ACIS Logo Green Space: The Transformation of the Irish Image

A historical exploration of the Irish image in popular culture

It only took a century or so to segue from phrases like “No Irish Need Apply” to “Kiss Me, I’m Irish” in American popular culture. Indeed, the transformation of the Irish image is a fascinating blend of political, cultural, racial, commercial, and social influences.

The Green Space examines the variety of factors that contributed to remaking the Irish image from downtrodden and despised to universally acclaimed. To understand the forces that molded how people understand “Irish” is to see the matrix—the green space—that facilitated their interaction between the 1890s and 1960s. Marion R. Casey argues that, as “Irish” evolved between the mid-nineteenth and mid-twentieth centuries, a visual and rhetorical expanse for representing ethnicity was opened up in the process. The evolution was also transnational; both Ireland and the United States were inextricably linked to how various iterations of “Irish” were deployed over time—whether as a straightforward noun about a specific people with a national identity or a loose, endlessly malleable adjective only tangentially connected to actual ethnic identity.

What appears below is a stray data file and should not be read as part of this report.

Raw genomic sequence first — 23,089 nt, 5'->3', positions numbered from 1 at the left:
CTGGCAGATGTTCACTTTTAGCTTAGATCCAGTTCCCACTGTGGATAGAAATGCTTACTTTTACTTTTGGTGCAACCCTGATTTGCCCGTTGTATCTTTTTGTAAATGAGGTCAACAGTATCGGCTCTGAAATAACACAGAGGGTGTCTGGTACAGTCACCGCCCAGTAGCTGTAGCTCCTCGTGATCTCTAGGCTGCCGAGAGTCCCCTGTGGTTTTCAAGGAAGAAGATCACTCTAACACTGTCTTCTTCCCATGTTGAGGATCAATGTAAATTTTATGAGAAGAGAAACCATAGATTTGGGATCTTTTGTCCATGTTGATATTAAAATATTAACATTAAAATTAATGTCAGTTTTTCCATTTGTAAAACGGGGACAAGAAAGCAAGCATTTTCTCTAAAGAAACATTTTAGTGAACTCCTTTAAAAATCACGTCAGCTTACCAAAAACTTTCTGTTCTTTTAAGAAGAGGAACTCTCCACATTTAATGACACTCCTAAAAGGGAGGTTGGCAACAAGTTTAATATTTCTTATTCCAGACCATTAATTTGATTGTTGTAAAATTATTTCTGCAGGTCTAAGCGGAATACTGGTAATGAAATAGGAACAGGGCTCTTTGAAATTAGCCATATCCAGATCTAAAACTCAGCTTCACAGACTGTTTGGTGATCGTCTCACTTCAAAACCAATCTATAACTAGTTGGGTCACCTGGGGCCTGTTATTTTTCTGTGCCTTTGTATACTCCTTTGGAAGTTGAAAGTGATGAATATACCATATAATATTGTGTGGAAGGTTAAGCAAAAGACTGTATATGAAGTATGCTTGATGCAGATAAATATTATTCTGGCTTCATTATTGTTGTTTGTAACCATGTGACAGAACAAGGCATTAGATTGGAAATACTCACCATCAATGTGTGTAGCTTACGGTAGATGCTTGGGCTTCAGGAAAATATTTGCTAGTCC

Featuring a rich assortment of sources and images, The Green Space takes the history of the Irish image in America as a prime example of the ways in which culture and identity can be manufactured, repackaged, and ultimately revolutionized. Understanding the multifaceted influences that shaped perceptions of “Irishness” holds profound relevance for examining similar dynamics within studies of various immigrant and ethnic communities in the US.

Published on: January 9, 2024